Squeeze more from your RRIF
RRIFs are different from RRSPs. After many years of RRSP conditioning, that’s often difficult for a new RRIF investor to grasp. But it’s essential that you do so, otherwise you and your RRIF could end up pulling in opposite directions.
While you were contributing to your RRSP, your primary goal was to build as large a capital base as possible, consistent with the amount of risk you were prepared to take.
- Growth is the main objective of an RRSP portfolio.
In the case of a RRIF, however, growth is no longer the number one goal. Now you need to focus on income, with an increased emphasis on safety. Growth drops to third on the priority list.
- You’ll probably need to reconfigure much or all of your RRSP portfolio when the time comes to convert to a RRIF.
You shouldn’t eliminate all growth potential from your plan, but you may want to structure the plan differently so your growth assets (stocks and equity funds, primarily) can contribute to the cash flow you’ll need.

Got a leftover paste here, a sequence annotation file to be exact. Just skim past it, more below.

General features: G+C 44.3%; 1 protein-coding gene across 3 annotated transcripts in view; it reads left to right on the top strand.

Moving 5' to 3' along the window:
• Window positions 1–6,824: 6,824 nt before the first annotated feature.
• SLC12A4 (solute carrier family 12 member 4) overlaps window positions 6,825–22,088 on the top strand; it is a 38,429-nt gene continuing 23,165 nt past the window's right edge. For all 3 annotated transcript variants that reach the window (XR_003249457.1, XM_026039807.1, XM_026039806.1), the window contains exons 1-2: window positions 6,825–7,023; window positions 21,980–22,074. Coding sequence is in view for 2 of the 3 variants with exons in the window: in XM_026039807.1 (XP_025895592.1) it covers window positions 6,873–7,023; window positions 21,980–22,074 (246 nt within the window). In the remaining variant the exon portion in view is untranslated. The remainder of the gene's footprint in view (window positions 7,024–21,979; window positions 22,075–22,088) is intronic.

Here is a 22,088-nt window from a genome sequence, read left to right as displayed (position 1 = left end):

Problem: low interest rates
Planning a RRIF portfolio has been made more difficult by the low-interest-rate world in which we have been ling. In the past, people could rely on safe fixed-income securities to generate the cash flow they required from their plan. That is no longer the case. You need to look for alternatives, and the older you are the more difficult finding them becomes.
Here’s an example:
- Let’s suppose you retire this year at age 65 and plan to start withdrawing money from a RRIF next year. You are still 65 next January 1 (your birthday is in July), and your RRIF is worth the tidy sum of $300,000. On this basis, the minimum annual withdrawal from your RRIF in your first full year of retirement will be $12,000. That represents 4 per cent of the total value of the plan.
Now 4 per cent isn’t difficult to make up. Depending on where interest rates are at the time, a Government of Canada bond or a GIC will likely generate enough interest income to cover the payment with some left over.